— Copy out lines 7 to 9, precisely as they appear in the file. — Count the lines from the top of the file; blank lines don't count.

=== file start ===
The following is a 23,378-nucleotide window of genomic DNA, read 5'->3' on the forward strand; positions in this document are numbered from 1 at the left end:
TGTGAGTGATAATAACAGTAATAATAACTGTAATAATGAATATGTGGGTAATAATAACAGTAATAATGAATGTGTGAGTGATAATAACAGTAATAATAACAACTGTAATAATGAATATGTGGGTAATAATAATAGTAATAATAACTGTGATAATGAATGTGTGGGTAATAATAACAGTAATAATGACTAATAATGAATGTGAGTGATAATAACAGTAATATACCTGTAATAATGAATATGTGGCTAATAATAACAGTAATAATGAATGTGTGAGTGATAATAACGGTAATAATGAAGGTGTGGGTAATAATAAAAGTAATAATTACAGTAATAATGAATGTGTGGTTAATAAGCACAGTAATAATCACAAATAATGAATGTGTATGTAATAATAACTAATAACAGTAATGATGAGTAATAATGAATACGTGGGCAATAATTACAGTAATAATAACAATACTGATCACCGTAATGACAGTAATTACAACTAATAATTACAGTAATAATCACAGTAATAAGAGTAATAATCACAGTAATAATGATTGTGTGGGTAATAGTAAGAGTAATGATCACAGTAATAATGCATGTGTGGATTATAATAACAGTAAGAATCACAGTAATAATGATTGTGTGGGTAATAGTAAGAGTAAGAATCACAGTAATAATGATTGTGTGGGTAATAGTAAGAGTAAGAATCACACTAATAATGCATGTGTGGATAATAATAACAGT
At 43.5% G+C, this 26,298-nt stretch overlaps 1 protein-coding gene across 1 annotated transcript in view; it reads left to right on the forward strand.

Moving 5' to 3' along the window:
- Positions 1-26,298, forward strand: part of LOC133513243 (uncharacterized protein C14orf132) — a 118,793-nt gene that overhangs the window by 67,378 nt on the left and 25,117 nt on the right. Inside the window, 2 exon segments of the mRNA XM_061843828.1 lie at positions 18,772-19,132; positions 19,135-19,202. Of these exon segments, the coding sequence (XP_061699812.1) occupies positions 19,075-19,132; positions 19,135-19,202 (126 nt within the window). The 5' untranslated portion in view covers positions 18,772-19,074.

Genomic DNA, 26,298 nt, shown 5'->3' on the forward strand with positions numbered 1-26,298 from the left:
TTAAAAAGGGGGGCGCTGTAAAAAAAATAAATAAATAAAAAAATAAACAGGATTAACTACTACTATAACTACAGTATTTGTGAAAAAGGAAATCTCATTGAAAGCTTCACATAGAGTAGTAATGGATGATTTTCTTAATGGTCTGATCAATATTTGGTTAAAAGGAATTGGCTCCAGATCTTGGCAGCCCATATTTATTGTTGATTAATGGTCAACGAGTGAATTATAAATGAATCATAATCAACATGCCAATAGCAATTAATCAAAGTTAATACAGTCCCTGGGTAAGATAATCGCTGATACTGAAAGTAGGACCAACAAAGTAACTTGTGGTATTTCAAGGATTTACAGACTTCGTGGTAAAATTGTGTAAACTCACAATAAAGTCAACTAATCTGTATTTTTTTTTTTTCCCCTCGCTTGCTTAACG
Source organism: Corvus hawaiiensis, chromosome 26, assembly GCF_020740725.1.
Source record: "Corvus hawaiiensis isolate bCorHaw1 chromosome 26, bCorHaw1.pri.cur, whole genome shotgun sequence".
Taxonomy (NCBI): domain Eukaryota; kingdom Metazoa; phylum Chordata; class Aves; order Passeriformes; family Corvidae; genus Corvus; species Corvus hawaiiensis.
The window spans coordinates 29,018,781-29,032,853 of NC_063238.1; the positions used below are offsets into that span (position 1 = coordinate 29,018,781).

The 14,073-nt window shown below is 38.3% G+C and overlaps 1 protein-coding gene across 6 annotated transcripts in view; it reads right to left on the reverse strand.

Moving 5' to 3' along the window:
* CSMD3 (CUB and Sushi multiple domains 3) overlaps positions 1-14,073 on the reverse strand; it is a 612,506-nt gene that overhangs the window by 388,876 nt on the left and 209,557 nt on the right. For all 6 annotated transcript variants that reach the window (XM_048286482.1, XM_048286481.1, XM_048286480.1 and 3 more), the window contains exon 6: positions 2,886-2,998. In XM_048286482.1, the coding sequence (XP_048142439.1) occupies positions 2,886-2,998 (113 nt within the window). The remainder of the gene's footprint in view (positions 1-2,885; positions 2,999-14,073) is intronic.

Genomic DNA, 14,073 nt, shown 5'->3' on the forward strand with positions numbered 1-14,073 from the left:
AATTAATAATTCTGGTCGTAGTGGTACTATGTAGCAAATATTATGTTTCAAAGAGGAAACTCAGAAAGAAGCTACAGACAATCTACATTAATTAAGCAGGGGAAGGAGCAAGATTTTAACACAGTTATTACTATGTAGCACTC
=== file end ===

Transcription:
TTAAAAAGGGGGGCGCTGTAAAAAAAATAAATAAATAAAAAAATAAACAGGATTAACTACTACTATAACTACAGTATTTGTGAAAAAGGAAATCTCATTGAAAGCTTCACATAGAGTAGTAATGGATGATTTTCTTAATGGTCTGATCAATATTTGGTTAAAAGGAATTGGCTCCAGATCTTGGCAGCCCATATTTATTGTTGATTAATGGTCAACGAGTGAATTATAAATGAATCATAATCAACATGCCAATAGCAATTAATCAAAGTTAATACAGTCCCTGGGTAAGATAATCGCTGATACTGAAAGTAGGACCAACAAAGTAACTTGTGGTATTTCAAGGATTTACAGACTTCGTGGTAAAATTGTGTAAACTCACAATAAAGTCAACTAATCTGTATTTTTTTTTTTTCCCCTCGCTTGCTTAACG
Source organism: Corvus hawaiiensis, chromosome 26, assembly GCF_020740725.1.
Source record: "Corvus hawaiiensis isolate bCorHaw1 chromosome 26, bCorHaw1.pri.cur, whole genome shotgun sequence".